Video games: how to control the fun

Video games are very popular. Whether they’re educational, strategic or role-playing games they’re at the top of many kids’ lists! In fact, there’s a good chance you’ll have one under your tree this Christmas and it’s sure to bring a smile to your child’s face when they open it.


Video games are fun, but can they can actually be a danger to your child’s health. As a parent you should know more about those fun-filled black boxes and establish “game rules” with your child.


Children can become dependant on games if they play too much. When a child or teen plays a favorite game their brains secretes dopamine, a neurotransmitter associated with pleasure. In 1998, a study by the Simon Fraser Institute showed that one in four teens who played video games felt dependant on the game and were bothered by feelings of lack of control on their behavior.


Hours of sedentary fun

Someone who is dependant on video games can spend more than eight hours a day playing them. Those “hours of fun” can have negative effects on their health. One of the major problems related to sedentary activities is of course being overweight and obesity.


A Statistics Canada study shows that children between 6 and 11 years old who spend more than two hours a day in front of a TV screen, computer or video game are twice as likely to be overweight or obese. In teens, where parents have less control over the time spent playing or watching TV, 23% who spent less than 10 hours doing this type of activity were at risk; that number rises to 35% for teens who spent more than 30 hours in front of a screen.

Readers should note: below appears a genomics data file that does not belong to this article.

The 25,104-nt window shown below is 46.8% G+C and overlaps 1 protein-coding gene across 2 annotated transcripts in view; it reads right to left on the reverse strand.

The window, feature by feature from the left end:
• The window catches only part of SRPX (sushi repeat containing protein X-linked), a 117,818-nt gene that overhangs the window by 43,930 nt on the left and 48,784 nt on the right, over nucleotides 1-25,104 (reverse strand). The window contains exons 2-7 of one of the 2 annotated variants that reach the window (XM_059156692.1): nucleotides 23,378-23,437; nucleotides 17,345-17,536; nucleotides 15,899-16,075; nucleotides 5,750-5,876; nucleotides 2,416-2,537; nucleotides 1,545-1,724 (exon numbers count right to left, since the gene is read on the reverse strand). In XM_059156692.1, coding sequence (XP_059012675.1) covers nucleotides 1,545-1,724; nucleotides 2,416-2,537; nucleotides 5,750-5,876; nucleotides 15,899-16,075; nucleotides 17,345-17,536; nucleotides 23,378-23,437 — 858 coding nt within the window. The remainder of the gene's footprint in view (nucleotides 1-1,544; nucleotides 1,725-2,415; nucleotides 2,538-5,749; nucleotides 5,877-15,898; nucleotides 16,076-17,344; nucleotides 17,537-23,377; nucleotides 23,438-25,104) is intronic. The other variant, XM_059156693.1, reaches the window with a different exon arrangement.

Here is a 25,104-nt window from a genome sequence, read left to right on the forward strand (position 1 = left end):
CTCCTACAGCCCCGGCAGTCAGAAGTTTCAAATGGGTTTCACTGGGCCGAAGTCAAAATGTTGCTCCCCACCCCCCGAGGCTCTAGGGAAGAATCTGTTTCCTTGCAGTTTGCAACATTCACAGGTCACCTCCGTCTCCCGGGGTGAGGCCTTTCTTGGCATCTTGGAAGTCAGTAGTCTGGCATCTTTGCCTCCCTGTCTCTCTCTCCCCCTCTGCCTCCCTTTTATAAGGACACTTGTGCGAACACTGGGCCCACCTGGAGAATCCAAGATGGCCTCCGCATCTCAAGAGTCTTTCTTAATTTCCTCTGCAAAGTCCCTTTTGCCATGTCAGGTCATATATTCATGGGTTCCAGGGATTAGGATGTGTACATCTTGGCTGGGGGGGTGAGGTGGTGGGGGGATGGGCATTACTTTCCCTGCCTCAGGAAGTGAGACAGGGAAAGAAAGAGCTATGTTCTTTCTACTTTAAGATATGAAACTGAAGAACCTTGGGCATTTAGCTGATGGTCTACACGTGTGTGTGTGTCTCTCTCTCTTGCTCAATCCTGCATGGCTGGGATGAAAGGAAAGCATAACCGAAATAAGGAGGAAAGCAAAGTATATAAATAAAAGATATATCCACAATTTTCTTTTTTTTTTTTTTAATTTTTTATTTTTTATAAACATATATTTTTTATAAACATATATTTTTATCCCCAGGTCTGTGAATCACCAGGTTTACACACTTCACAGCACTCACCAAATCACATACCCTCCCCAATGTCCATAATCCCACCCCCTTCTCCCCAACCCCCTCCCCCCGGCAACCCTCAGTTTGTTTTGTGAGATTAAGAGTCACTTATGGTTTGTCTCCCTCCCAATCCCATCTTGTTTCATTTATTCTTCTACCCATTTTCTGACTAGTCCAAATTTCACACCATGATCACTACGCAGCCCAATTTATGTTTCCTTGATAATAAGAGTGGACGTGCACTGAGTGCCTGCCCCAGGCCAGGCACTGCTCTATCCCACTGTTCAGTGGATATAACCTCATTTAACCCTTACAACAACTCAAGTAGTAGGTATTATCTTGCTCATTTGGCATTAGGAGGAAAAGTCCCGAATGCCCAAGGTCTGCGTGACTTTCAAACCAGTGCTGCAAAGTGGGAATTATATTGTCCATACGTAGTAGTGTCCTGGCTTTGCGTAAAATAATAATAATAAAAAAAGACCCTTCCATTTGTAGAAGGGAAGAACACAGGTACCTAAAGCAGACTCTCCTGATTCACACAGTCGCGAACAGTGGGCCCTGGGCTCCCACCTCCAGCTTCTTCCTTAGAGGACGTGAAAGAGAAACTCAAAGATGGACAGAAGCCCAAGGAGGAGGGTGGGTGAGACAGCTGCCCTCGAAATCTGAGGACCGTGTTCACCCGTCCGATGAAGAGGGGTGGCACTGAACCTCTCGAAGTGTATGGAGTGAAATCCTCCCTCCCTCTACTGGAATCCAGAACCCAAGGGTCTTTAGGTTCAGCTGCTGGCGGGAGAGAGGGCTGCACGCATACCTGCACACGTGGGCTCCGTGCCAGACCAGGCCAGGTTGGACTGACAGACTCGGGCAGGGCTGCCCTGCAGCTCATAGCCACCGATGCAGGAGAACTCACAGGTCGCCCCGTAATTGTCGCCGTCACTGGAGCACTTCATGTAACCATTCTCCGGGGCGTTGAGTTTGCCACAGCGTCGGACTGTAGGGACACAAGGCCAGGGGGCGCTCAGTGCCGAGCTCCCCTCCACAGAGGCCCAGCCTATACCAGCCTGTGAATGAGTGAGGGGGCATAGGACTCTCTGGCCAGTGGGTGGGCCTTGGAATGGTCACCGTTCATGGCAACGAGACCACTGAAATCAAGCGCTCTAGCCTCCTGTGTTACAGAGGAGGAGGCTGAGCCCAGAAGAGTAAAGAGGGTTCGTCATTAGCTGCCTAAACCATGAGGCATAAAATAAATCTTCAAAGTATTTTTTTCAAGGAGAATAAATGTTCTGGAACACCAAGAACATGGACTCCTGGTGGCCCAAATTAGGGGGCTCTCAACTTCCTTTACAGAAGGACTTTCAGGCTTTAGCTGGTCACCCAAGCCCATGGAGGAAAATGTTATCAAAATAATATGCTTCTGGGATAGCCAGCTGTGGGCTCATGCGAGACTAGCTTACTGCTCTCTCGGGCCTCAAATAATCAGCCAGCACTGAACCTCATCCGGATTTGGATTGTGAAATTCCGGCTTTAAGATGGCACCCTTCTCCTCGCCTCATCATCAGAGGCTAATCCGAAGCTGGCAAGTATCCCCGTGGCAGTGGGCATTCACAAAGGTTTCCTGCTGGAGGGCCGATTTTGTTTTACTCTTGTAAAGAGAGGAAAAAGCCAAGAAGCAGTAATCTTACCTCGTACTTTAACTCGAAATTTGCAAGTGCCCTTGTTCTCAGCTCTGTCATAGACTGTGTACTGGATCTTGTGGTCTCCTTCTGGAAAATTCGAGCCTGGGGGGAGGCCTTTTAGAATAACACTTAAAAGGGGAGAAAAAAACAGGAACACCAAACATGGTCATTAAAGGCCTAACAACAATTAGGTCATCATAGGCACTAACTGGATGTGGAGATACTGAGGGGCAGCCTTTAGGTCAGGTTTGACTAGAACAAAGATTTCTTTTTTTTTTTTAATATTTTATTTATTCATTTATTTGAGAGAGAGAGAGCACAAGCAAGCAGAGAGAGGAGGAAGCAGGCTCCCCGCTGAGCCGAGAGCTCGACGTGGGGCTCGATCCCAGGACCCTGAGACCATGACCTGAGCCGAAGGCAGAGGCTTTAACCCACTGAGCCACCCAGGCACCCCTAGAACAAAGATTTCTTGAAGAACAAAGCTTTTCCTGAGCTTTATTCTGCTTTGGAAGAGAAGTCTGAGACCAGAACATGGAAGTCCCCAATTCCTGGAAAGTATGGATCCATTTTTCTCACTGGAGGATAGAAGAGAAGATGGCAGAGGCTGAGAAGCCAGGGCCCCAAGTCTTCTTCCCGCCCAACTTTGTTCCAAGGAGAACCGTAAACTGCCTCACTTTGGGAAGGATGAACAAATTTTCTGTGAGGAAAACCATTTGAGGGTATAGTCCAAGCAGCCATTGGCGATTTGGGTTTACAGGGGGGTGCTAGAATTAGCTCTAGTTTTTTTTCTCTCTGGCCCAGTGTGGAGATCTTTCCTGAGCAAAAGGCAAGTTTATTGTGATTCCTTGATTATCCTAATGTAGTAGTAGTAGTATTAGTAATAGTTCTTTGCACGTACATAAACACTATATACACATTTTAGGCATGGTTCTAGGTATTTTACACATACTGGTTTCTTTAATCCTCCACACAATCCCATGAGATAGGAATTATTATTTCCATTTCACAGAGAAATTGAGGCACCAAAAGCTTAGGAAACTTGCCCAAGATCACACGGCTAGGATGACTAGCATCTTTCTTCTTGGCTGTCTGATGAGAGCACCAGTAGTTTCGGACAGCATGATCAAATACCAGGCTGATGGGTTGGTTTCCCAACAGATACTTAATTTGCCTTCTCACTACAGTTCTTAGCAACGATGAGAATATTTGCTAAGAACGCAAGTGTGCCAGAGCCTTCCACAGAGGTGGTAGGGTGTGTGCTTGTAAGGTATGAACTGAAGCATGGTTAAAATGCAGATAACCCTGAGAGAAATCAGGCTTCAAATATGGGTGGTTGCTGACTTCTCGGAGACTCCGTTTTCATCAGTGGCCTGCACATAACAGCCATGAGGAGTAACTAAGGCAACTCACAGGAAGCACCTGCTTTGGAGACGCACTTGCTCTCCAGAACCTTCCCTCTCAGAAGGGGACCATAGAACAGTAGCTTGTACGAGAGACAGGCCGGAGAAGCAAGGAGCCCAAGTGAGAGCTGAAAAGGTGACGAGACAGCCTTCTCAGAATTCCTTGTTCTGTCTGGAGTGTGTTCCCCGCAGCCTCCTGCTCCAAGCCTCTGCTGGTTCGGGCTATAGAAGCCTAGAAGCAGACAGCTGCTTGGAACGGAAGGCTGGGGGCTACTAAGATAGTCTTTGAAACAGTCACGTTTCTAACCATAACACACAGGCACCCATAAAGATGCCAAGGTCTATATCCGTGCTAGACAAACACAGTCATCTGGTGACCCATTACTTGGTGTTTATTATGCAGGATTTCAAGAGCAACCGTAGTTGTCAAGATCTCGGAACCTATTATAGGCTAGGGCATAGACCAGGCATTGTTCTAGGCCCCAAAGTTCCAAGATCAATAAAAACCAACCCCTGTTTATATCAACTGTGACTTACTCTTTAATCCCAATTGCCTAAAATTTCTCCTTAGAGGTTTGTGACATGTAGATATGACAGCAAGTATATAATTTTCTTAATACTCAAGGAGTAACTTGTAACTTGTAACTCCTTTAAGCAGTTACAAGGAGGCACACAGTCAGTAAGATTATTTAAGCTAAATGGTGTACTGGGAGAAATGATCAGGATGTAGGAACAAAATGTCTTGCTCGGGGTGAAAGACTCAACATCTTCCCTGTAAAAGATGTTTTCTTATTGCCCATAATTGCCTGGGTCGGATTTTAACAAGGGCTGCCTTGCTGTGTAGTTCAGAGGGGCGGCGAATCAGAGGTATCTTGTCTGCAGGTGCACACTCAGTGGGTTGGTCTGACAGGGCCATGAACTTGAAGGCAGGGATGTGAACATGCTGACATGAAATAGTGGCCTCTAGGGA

A what tunnel?


Playing video games requires doing repetitive movements. Dr. Dominic Chalut, ER Director of the Montreal Children’s Hospital reports that many patients come to the hospital with some kind of arm pain which often turns out to be the result of spending too much time playing video games.


Injuries are numerous: Thumb and wrist pain, carpal tunnel syndrome, and tendonitis. Some even call it Nintendonitis! Most of the game manufacturers put warnings on their package but nobody will be reading that on December 25! However, during the holidays your child will have more time for video game ‘marathons’.


I’d rather be with my Playstation

A child who is dependent on video games might choose more often to spend time playing his favorite game instead of going out with friends or family. He might also forget about the activities that he used to enjoy. If this continues, the child could be isolated for long periods of time and start to disconnect from reality. Over the long term, his relationships will suffer too.


Game rules


Here are some tips that you should follow to keep it fun – and avoid a visit to the doctor


  • Explain to your child the negative effects of playing video games too often.
  • Establish a schedule of activities: sports, homework, video games, TV, and playing outdoors
  • Establish a limit of game time: be fair, some games last more than an hour. One and a half to two hours should be reasonable.
  • Be sure they take breaks
  • Be sure they are sitting in a proper position
  • Play with them, observe their behaviour and reactions while they play
  • Encourage them to move, run, play outdoors
  • You are an example: if you play video games, play by the same rules
  • Ask yourself questions: Is there a reason why he spends so much time playing? Is he avoiding some uncomfortable home situation?


Don’t ignore these signs


If some of these signs are evident, it is time to have a talk with your child


  • Gaining weight
  • Recurrent complaints about
    • Neck, back, wrist pain
    • Numb fingers
    • Loss of strength in arms
    • Headaches
    • Eye discomfort or pain


  • Fatigue; this could be a sign that he’s playing overnight.
  • Isolation
  • Irritation or aggressiveness when you say it’s not time to play